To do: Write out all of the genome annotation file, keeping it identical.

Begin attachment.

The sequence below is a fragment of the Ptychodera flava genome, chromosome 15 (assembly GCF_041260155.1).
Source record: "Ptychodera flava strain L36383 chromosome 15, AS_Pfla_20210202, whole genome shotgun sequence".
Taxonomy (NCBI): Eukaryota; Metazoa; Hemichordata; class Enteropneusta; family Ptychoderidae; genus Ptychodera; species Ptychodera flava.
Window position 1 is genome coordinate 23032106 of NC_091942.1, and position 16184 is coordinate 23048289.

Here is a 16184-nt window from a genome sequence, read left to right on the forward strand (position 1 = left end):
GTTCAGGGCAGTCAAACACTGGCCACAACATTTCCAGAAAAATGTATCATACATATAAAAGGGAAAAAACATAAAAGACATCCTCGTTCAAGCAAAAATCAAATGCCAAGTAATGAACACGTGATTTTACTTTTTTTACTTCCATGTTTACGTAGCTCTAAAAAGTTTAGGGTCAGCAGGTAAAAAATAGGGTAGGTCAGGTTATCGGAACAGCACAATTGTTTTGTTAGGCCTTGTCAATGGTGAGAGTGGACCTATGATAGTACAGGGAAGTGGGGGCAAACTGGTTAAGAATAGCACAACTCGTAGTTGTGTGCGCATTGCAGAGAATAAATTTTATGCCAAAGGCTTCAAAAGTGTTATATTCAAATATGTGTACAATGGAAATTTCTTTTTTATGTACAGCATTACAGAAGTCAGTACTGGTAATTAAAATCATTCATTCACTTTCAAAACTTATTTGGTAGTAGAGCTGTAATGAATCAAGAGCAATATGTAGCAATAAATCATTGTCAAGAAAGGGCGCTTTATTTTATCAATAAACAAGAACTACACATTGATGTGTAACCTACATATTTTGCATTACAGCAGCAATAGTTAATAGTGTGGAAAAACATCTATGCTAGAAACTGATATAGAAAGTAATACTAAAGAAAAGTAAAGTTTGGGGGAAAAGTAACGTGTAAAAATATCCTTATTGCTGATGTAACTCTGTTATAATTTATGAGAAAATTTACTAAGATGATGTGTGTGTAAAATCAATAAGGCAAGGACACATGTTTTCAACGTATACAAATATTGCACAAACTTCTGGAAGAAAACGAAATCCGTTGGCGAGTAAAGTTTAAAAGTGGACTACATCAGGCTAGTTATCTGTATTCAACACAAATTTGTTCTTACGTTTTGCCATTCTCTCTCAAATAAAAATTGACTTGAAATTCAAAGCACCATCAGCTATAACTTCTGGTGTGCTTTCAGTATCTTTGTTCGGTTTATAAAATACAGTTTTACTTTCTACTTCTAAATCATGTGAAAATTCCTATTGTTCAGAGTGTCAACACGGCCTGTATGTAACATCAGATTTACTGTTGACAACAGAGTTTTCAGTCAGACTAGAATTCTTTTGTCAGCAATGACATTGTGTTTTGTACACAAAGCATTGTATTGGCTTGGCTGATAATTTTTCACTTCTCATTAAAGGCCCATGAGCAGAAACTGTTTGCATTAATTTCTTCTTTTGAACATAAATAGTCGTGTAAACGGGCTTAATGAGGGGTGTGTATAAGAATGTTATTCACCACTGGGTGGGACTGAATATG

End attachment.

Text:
The sequence below is a fragment of the Ptychodera flava genome, chromosome 15 (assembly GCF_041260155.1).
Source record: "Ptychodera flava strain L36383 chromosome 15, AS_Pfla_20210202, whole genome shotgun sequence".
Taxonomy (NCBI): Eukaryota; Metazoa; Hemichordata; class Enteropneusta; family Ptychoderidae; genus Ptychodera; species Ptychodera flava.
Window position 1 is genome coordinate 23032106 of NC_091942.1, and position 16184 is coordinate 23048289.

Here is a 16184-nt window from a genome sequence, read left to right on the forward strand (position 1 = left end):
GTTCAGGGCAGTCAAACACTGGCCACAACATTTCCAGAAAAATGTATCATACATATAAAAGGGAAAAAACATAAAAGACATCCTCGTTCAAGCAAAAATCAAATGCCAAGTAATGAACACGTGATTTTACTTTTTTTACTTCCATGTTTACGTAGCTCTAAAAAGTTTAGGGTCAGCAGGTAAAAAATAGGGTAGGTCAGGTTATCGGAACAGCACAATTGTTTTGTTAGGCCTTGTCAATGGTGAGAGTGGACCTATGATAGTACAGGGAAGTGGGGGCAAACTGGTTAAGAATAGCACAACTCGTAGTTGTGTGCGCATTGCAGAGAATAAATTTTATGCCAAAGGCTTCAAAAGTGTTATATTCAAATATGTGTACAATGGAAATTTCTTTTTTATGTACAGCATTACAGAAGTCAGTACTGGTAATTAAAATCATTCATTCACTTTCAAAACTTATTTGGTAGTAGAGCTGTAATGAATCAAGAGCAATATGTAGCAATAAATCATTGTCAAGAAAGGGCGCTTTATTTTATCAATAAACAAGAACTACACATTGATGTGTAACCTACATATTTTGCATTACAGCAGCAATAGTTAATAGTGTGGAAAAACATCTATGCTAGAAACTGATATAGAAAGTAATACTAAAGAAAAGTAAAGTTTGGGGGAAAAGTAACGTGTAAAAATATCCTTATTGCTGATGTAACTCTGTTATAATTTATGAGAAAATTTACTAAGATGATGTGTGTGTAAAATCAATAAGGCAAGGACACATGTTTTCAACGTATACAAATATTGCACAAACTTCTGGAAGAAAACGAAATCCGTTGGCGAGTAAAGTTTAAAAGTGGACTACATCAGGCTAGTTATCTGTATTCAACACAAATTTGTTCTTACGTTTTGCCATTCTCTCTCAAATAAAAATTGACTTGAAATTCAAAGCACCATCAGCTATAACTTCTGGTGTGCTTTCAGTATCTTTGTTCGGTTTATAAAATACAGTTTTACTTTCTACTTCTAAATCATGTGAAAATTCCTATTGTTCAGAGTGTCAACACGGCCTGTATGTAACATCAGATTTACTGTTGACAACAGAGTTTTCAGTCAGACTAGAATTCTTTTGTCAGCAATGACATTGTGTTTTGTACACAAAGCATTGTATTGGCTTGGCTGATAATTTTTCACTTCTCATTAAAGGCCCATGAGCAGAAACTGTTTGCATTAATTTCTTCTTTTGAACATAAATAGTCGTGTAAACGGGCTTAATGAGGGGTGTGTATAAGAATGTTATTCACCACTGGGTGGGACTGAATATG